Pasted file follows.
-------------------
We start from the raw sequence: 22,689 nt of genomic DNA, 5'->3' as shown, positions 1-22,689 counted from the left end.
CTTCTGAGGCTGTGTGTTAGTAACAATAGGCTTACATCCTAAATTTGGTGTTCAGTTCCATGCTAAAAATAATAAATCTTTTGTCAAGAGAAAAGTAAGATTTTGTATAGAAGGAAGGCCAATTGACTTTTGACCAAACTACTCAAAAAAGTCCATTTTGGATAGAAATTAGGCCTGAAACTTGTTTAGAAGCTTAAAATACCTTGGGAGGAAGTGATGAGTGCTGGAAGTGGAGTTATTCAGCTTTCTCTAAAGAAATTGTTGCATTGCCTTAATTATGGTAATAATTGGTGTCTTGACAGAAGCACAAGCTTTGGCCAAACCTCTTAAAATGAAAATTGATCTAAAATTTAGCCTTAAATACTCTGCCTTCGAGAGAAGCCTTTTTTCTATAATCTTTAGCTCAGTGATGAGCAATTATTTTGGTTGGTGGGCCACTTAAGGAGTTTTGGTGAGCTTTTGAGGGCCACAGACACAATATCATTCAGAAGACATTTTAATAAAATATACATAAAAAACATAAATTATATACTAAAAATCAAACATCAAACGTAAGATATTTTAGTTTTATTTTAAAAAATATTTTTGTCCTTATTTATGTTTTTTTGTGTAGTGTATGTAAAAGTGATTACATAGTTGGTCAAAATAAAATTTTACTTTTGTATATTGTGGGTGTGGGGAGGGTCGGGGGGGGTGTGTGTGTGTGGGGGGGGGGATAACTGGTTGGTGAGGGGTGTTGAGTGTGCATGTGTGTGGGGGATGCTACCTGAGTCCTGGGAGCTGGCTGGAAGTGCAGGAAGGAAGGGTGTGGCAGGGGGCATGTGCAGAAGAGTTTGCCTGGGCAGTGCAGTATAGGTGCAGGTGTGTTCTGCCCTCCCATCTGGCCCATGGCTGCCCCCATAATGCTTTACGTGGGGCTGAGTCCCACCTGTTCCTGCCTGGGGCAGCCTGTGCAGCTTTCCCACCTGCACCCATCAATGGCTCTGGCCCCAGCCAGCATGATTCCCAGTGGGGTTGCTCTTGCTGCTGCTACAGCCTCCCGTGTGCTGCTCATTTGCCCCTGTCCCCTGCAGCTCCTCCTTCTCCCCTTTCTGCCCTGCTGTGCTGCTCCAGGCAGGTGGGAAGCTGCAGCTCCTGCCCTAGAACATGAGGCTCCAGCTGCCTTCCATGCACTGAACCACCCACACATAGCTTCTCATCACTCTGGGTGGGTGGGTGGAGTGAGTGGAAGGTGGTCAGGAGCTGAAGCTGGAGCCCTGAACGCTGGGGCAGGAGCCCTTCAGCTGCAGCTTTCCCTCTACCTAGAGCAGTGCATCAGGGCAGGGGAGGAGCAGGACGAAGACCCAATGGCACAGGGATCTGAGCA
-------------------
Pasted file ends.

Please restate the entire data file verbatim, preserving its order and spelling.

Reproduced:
We start from the raw sequence: 22,689 nt of genomic DNA, 5'->3' as shown, positions 1-22,689 counted from the left end.
CTTCTGAGGCTGTGTGTTAGTAACAATAGGCTTACATCCTAAATTTGGTGTTCAGTTCCATGCTAAAAATAATAAATCTTTTGTCAAGAGAAAAGTAAGATTTTGTATAGAAGGAAGGCCAATTGACTTTTGACCAAACTACTCAAAAAAGTCCATTTTGGATAGAAATTAGGCCTGAAACTTGTTTAGAAGCTTAAAATACCTTGGGAGGAAGTGATGAGTGCTGGAAGTGGAGTTATTCAGCTTTCTCTAAAGAAATTGTTGCATTGCCTTAATTATGGTAATAATTGGTGTCTTGACAGAAGCACAAGCTTTGGCCAAACCTCTTAAAATGAAAATTGATCTAAAATTTAGCCTTAAATACTCTGCCTTCGAGAGAAGCCTTTTTTCTATAATCTTTAGCTCAGTGATGAGCAATTATTTTGGTTGGTGGGCCACTTAAGGAGTTTTGGTGAGCTTTTGAGGGCCACAGACACAATATCATTCAGAAGACATTTTAATAAAATATACATAAAAAACATAAATTATATACTAAAAATCAAACATCAAACGTAAGATATTTTAGTTTTATTTTAAAAAATATTTTTGTCCTTATTTATGTTTTTTTGTGTAGTGTATGTAAAAGTGATTACATAGTTGGTCAAAATAAAATTTTACTTTTGTATATTGTGGGTGTGGGGAGGGTCGGGGGGGGTGTGTGTGTGTGGGGGGGGGGATAACTGGTTGGTGAGGGGTGTTGAGTGTGCATGTGTGTGGGGGATGCTACCTGAGTCCTGGGAGCTGGCTGGAAGTGCAGGAAGGAAGGGTGTGGCAGGGGGCATGTGCAGAAGAGTTTGCCTGGGCAGTGCAGTATAGGTGCAGGTGTGTTCTGCCCTCCCATCTGGCCCATGGCTGCCCCCATAATGCTTTACGTGGGGCTGAGTCCCACCTGTTCCTGCCTGGGGCAGCCTGTGCAGCTTTCCCACCTGCACCCATCAATGGCTCTGGCCCCAGCCAGCATGATTCCCAGTGGGGTTGCTCTTGCTGCTGCTACAGCCTCCCGTGTGCTGCTCATTTGCCCCTGTCCCCTGCAGCTCCTCCTTCTCCCCTTTCTGCCCTGCTGTGCTGCTCCAGGCAGGTGGGAAGCTGCAGCTCCTGCCCTAGAACATGAGGCTCCAGCTGCCTTCCATGCACTGAACCACCCACACATAGCTTCTCATCACTCTGGGTGGGTGGGTGGAGTGAGTGGAAGGTGGTCAGGAGCTGAAGCTGGAGCCCTGAACGCTGGGGCAGGAGCCCTTCAGCTGCAGCTTTCCCTCTACCTAGAGCAGTGCATCAGGGCAGGGGAGGAGCAGGACGAAGACCCAATGGCACAGGGATCTGAGCA